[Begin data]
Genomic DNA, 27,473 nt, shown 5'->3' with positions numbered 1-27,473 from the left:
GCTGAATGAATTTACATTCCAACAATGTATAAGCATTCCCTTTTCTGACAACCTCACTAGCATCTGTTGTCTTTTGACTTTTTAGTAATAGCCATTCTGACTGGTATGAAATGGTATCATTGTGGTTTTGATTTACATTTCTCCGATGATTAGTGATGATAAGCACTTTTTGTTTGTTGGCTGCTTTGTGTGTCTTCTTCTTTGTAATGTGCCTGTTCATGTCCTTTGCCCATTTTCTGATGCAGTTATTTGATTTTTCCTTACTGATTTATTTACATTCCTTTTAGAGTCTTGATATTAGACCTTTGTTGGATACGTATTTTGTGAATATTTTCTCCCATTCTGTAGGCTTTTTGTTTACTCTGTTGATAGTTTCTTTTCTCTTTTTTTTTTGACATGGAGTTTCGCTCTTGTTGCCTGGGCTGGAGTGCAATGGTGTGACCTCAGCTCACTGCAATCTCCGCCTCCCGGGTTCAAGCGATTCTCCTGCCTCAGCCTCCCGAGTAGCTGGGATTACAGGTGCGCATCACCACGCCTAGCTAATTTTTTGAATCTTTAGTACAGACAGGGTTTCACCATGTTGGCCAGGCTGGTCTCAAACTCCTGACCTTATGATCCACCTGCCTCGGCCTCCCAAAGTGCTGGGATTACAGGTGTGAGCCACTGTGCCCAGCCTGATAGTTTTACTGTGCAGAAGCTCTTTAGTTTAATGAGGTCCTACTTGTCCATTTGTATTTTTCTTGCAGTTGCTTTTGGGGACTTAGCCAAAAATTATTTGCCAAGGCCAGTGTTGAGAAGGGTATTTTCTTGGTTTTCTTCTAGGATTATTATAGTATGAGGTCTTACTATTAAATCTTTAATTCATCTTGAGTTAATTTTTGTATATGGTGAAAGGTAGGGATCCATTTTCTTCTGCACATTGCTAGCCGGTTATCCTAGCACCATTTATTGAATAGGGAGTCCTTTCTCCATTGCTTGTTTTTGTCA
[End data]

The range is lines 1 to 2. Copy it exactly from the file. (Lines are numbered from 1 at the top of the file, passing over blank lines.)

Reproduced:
Genomic DNA, 27,473 nt, shown 5'->3' with positions numbered 1-27,473 from the left:
GCTGAATGAATTTACATTCCAACAATGTATAAGCATTCCCTTTTCTGACAACCTCACTAGCATCTGTTGTCTTTTGACTTTTTAGTAATAGCCATTCTGACTGGTATGAAATGGTATCATTGTGGTTTTGATTTACATTTCTCCGATGATTAGTGATGATAAGCACTTTTTGTTTGTTGGCTGCTTTGTGTGTCTTCTTCTTTGTAATGTGCCTGTTCATGTCCTTTGCCCATTTTCTGATGCAGTTATTTGATTTTTCCTTACTGATTTATTTACATTCCTTTTAGAGTCTTGATATTAGACCTTTGTTGGATACGTATTTTGTGAATATTTTCTCCCATTCTGTAGGCTTTTTGTTTACTCTGTTGATAGTTTCTTTTCTCTTTTTTTTTTGACATGGAGTTTCGCTCTTGTTGCCTGGGCTGGAGTGCAATGGTGTGACCTCAGCTCACTGCAATCTCCGCCTCCCGGGTTCAAGCGATTCTCCTGCCTCAGCCTCCCGAGTAGCTGGGATTACAGGTGCGCATCACCACGCCTAGCTAATTTTTTGAATCTTTAGTACAGACAGGGTTTCACCATGTTGGCCAGGCTGGTCTCAAACTCCTGACCTTATGATCCACCTGCCTCGGCCTCCCAAAGTGCTGGGATTACAGGTGTGAGCCACTGTGCCCAGCCTGATAGTTTTACTGTGCAGAAGCTCTTTAGTTTAATGAGGTCCTACTTGTCCATTTGTATTTTTCTTGCAGTTGCTTTTGGGGACTTAGCCAAAAATTATTTGCCAAGGCCAGTGTTGAGAAGGGTATTTTCTTGGTTTTCTTCTAGGATTATTATAGTATGAGGTCTTACTATTAAATCTTTAATTCATCTTGAGTTAATTTTTGTATATGGTGAAAGGTAGGGATCCATTTTCTTCTGCACATTGCTAGCCGGTTATCCTAGCACCATTTATTGAATAGGGAGTCCTTTCTCCATTGCTTGTTTTTGTCA